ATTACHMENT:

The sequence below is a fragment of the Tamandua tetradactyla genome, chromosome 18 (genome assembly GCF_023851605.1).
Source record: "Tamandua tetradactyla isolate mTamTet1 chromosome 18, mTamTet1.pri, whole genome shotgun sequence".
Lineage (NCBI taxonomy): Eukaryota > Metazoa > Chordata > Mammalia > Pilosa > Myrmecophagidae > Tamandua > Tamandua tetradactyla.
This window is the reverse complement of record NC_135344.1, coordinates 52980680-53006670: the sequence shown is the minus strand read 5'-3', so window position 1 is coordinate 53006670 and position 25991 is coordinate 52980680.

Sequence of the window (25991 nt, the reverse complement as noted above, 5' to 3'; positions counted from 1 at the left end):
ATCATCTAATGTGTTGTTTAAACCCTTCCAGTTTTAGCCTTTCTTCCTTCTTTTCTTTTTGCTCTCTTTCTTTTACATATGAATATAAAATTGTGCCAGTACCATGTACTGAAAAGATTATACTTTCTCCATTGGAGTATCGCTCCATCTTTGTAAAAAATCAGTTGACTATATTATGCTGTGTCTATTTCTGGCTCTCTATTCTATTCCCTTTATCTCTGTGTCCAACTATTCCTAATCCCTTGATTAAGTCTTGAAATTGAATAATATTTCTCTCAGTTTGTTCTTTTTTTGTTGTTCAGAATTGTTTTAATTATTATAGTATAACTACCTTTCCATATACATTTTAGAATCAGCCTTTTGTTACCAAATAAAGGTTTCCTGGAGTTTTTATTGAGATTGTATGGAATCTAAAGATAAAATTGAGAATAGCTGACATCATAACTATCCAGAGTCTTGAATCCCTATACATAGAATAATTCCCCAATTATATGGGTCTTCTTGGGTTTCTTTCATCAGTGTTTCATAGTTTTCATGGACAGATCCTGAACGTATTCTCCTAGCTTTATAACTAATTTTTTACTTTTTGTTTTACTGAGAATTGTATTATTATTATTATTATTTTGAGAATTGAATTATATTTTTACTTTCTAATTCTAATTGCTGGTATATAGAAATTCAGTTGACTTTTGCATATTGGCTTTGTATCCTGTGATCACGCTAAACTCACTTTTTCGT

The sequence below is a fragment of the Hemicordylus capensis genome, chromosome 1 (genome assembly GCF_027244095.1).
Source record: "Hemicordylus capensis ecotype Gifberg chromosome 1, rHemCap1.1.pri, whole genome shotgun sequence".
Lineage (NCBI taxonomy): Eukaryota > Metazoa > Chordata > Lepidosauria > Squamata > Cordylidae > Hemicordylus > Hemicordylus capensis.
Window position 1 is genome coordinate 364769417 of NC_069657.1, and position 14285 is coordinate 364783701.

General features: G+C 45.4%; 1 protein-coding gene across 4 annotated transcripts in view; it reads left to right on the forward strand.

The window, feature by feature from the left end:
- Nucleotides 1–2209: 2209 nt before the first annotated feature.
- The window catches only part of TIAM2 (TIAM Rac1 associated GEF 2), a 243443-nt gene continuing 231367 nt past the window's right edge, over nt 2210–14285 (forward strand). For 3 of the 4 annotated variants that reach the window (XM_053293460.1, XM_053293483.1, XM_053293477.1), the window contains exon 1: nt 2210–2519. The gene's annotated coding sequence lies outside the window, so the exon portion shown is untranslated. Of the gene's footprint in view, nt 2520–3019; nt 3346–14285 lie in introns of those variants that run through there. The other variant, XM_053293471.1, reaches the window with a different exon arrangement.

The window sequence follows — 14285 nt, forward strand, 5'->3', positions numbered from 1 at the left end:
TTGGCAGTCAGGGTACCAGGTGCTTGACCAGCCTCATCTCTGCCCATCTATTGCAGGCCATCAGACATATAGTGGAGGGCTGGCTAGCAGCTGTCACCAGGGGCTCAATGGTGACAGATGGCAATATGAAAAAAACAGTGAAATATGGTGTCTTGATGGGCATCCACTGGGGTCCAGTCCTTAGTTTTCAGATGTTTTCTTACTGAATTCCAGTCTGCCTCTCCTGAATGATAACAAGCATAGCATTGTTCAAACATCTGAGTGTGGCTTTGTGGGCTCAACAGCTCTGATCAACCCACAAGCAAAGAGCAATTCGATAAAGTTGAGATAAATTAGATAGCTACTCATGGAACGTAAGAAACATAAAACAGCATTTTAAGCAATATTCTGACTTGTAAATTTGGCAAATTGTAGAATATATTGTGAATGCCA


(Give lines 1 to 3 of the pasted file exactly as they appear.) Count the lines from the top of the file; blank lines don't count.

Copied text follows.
The sequence below is a fragment of the Tamandua tetradactyla genome, chromosome 18 (genome assembly GCF_023851605.1).
Source record: "Tamandua tetradactyla isolate mTamTet1 chromosome 18, mTamTet1.pri, whole genome shotgun sequence".
Lineage (NCBI taxonomy): Eukaryota > Metazoa > Chordata > Mammalia > Pilosa > Myrmecophagidae > Tamandua > Tamandua tetradactyla.